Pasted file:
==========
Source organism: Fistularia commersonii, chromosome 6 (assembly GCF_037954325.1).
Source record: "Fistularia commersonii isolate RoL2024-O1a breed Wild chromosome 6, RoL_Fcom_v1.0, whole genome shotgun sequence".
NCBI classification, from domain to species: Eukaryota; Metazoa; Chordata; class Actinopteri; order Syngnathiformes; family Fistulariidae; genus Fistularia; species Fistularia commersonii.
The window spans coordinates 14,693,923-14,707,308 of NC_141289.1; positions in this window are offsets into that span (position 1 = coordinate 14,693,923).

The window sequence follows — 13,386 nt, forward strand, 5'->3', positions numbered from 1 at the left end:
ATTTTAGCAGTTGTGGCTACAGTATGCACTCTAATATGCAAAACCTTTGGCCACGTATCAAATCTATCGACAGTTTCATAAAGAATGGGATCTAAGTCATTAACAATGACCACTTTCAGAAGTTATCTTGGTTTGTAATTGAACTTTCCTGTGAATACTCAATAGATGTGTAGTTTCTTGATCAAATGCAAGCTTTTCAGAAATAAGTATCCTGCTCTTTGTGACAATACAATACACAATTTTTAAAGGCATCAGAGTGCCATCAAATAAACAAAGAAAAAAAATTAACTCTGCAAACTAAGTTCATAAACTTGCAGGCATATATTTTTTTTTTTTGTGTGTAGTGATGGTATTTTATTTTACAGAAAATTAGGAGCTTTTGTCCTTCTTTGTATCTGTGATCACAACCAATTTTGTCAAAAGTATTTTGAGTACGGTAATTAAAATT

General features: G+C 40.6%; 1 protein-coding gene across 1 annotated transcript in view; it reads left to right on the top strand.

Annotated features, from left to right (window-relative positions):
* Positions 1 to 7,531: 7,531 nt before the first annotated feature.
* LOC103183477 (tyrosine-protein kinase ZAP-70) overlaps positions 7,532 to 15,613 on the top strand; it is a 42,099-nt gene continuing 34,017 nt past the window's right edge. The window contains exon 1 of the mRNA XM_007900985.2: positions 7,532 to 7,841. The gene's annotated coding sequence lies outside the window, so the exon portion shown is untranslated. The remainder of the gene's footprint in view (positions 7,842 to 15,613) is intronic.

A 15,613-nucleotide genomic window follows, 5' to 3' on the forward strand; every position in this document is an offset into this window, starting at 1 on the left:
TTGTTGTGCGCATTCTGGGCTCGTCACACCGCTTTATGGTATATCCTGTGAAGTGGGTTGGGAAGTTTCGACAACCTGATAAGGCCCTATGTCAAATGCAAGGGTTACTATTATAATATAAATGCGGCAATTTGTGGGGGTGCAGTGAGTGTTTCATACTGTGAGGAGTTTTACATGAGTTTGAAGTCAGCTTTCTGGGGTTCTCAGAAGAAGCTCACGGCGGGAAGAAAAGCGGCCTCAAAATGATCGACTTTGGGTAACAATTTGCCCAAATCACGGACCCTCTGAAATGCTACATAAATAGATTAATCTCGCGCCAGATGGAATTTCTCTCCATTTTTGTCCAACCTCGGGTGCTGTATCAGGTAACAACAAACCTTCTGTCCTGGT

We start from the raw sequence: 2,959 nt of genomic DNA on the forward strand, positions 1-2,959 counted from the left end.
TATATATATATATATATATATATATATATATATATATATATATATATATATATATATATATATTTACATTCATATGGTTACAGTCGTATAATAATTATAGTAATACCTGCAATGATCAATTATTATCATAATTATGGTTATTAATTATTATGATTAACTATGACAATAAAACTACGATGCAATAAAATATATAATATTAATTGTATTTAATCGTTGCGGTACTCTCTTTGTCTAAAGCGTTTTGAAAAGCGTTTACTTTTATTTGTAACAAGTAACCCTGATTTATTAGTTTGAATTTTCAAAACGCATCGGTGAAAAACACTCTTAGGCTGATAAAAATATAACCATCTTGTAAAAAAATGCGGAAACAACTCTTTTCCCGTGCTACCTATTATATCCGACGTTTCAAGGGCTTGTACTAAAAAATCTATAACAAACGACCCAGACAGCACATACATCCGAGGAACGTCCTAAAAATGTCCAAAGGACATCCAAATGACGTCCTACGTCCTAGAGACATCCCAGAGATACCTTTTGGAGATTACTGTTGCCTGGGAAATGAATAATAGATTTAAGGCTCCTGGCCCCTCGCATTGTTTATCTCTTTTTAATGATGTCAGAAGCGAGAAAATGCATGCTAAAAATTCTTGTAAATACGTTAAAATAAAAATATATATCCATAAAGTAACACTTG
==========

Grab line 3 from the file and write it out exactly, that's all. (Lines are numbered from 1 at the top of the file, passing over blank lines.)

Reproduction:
NCBI classification, from domain to species: Eukaryota; Metazoa; Chordata; class Actinopteri; order Syngnathiformes; family Fistulariidae; genus Fistularia; species Fistularia commersonii.